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FAQs about refugees

This FAQ is intended as a living document which will be open for updates, revisions, and addition based on the needs of the refugee community, and the changes on relevant Indonesian laws and regulations.

What does sexual and gender-based violence (SGBV) mean?
SGBV is violence that is directed against a person’s will on the basis of gender or sex. It includes acts that inflict physical, mental or sexual harm or suffering, threats of such acts, coercion and other deprivations of liberty. Based on Article 5 Domestic Violence Eradication Law (Undang-Undang Penghapusan Kekerasan dalam Rumah Tangga), SGBV is mentioned as a form of domestic violence. SGBV, based on the draft of Sexual Violence Bill (Rancangan Undang-Undang Penghapusan Kekerasan Seksual), can be sexual harassment, sexual exploitation, forced contraception, forced abortion, rape, forced marriage, forced prostitution, sexual slavery, and sexual torture. It should be noted that women, men, boys and girls can be survivors of sexual gender-based violence.

What can you do to help the survivors of SGBV?
When we encounter an SGBV case, it should be noted that we cannot force any decision for the victim and their wish should be respected. For some survivors, they decided not to report the case because usually the perpetrator is their closest people. Before we decide to ask the survivors about what happened, make sure that we have the capability to listen to them, including to give them suggestions. It is important to keep all the information confidential and be empathetic towards the survivors. We should not blame the survivors of what happened and make sure that they are comfortable while telling us their story by not forcing them to open up when they are not ready which could trigger their trauma.

If the survivors want to proceed with reporting the case, we can help them by making the chronology of the case by asking them what, who, where, when, why, and how the violence happened. While asking the survivors about the chronology, we can help them by identifying the possible evidence and/or witnesses of the case. After that, identify what the survivors want and need, and try to gather necessary documents that would support the claim, such as UNHCR ID (victim and/or perpetrator), marriage certificate if and birth certificate (if any), etc.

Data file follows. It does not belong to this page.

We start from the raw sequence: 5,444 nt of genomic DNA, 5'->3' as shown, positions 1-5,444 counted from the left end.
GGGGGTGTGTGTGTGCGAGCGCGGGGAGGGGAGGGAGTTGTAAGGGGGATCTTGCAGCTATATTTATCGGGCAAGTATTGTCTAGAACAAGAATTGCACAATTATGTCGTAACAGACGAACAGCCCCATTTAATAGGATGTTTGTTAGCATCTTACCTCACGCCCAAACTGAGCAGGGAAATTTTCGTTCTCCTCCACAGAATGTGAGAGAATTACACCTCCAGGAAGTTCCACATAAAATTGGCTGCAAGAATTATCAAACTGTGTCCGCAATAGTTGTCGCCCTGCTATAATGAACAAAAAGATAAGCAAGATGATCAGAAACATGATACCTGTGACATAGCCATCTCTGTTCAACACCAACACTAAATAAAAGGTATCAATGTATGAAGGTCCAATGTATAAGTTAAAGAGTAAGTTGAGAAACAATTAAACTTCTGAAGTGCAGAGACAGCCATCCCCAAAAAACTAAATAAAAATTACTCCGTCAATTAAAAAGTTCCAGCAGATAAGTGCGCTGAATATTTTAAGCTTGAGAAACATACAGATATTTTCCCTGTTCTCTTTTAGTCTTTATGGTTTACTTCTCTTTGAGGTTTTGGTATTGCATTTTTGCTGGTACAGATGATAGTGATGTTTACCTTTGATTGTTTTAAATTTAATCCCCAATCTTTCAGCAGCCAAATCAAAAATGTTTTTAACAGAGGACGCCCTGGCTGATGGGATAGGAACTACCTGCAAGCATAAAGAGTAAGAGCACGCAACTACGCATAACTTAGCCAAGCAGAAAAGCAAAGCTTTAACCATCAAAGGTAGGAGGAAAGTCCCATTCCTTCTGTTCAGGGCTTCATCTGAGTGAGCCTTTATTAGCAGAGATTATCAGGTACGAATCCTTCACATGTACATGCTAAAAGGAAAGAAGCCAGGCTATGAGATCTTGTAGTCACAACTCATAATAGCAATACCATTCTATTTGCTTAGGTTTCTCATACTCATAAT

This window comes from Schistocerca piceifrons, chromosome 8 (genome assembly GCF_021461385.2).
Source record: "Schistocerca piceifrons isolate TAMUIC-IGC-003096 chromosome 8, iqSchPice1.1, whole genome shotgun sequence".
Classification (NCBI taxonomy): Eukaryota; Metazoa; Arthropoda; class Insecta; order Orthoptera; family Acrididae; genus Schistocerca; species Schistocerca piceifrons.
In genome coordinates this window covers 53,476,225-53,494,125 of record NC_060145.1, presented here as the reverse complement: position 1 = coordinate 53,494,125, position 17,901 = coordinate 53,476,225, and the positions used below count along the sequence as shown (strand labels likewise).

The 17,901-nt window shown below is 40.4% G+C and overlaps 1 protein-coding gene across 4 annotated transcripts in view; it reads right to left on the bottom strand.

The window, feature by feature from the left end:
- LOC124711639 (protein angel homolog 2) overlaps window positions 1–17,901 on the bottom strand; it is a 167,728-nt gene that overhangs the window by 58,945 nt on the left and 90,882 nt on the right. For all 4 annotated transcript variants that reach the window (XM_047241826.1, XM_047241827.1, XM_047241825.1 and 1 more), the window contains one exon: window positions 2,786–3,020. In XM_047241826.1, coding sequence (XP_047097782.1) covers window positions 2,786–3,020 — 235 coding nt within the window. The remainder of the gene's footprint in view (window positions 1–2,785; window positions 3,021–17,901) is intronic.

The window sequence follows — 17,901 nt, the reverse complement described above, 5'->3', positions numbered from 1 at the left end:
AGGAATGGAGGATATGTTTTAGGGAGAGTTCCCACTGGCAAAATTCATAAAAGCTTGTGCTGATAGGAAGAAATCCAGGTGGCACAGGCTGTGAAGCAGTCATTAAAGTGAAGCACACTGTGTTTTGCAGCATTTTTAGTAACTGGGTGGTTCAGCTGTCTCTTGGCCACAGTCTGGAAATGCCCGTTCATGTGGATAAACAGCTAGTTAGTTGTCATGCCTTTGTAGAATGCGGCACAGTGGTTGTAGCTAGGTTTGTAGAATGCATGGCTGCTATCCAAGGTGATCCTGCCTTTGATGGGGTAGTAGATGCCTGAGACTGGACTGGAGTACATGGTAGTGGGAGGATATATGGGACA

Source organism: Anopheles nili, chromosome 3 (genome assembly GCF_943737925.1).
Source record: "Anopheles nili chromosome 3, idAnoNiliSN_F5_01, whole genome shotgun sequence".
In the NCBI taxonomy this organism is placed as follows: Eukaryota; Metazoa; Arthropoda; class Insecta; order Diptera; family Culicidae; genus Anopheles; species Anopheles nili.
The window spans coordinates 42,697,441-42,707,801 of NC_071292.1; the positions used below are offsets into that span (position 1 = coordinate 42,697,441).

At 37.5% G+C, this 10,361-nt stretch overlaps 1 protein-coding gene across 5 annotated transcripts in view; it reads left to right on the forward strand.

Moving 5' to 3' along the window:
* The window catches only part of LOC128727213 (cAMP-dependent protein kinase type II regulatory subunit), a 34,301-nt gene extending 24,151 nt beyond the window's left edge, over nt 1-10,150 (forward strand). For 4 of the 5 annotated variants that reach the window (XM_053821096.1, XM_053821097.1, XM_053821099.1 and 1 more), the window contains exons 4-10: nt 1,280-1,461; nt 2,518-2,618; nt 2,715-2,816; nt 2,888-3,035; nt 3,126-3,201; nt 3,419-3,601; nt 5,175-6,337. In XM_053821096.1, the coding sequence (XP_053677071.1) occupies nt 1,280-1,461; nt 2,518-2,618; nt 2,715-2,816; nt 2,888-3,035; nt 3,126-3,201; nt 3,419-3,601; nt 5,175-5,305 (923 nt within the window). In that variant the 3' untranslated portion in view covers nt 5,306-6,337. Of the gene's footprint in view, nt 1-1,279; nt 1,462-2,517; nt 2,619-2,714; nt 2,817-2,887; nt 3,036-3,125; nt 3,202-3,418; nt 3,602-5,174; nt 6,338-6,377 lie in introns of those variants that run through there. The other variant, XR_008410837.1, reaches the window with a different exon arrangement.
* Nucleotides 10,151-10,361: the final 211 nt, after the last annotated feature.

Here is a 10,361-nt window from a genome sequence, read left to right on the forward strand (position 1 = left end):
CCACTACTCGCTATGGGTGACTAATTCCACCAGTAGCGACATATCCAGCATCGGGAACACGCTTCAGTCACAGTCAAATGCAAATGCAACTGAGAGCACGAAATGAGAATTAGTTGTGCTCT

With the survivor’s consent to proceed with legal action, we can assist them to contact a trusted
legal aid provider. We can also contact SUAKA through legalaid@suaka.or.id.

Where can survivors of SGBV report their cases?
UNHCR has following Hotlines that you can contact:

  • SGBV Hotline – managed by CRS: 0811 8161 511
  • PSEA Hotline – managed by UNHCR: 0811 1390 2363
  • Health Hotline – managed by CWS: 0811 8161 511
  • Share information with CWS Hotline and copy CWS Senior Health Officer (0811 9966 682)
  • Protection Incident, Stigmatization/discrimination contact Legal
  • Protection Hotline – managed by UNHCR: 0812 107 9546 or 0811 9840 643
  • Security: managed by UNHCR: 0811 846 514

How does Indonesian Law give protection to refugee in unregistered marriage (nikah siri) household and suffering from SGBV sexual gender-based violence?
Domestic Violence Eradication Law does not explicitly regulate the protection of refugees from SGBV in an unregistered marriage household. Based on the Marriage Law (Undang-Undang Perkawinan), marriage is considered legal when it is implemented based on each religion’s beliefs. The registration of marriage is not mentioned in the definition of a legal marriage.

The term used in Article 44 until Article 47 about sentencing the perpetrator in Domestic Violence Eradication Law is “each person” which means each person in the household, whether the marriage is registered or unregistered, who allegedly committed SGBV can be indicted with this law. In fact, there are some good practices when it comes to SGBV cases in an unregistered marriage household which are Decision Number 1683/Pid.Sus/2017 Pengadilan Negeri Bekasi and Decision Number 323/Pid.Sus/2016 Pengadilan Negeri Gorontalo. The judges on these two cases used the Domestic Violence Eradication Law to decide the cases although the marriages are unregistered.

We can see from a bigger perspective that unregistered marriage is in the gray area due to the differences of the practice itself. Other than that, the spirit of Domestic Violence Eradication Law is to eradicate domestic violence in every household, whether it is a registered or unregistered marriage household. From this explanation, someone who suffered from SGBV in an unregistered marriage household can be protected under the Domestic Violence Eradication Law.

Moreover, Article 351- 361 of Criminal Code Law (Kitab Undang-Undang Hukum Pidana) about persecution can also give protection to the survivors of SGBV despite the fact that the articles do not necessarily mention household scope. It should be noted that the judge has the authority to interpret the law based on Judicial Power Law (Undang-Undang Kekuasaan Kehakiman)

This FAQ is in collaboration of SUAKA and Jesuit Refugee Service (JRS)

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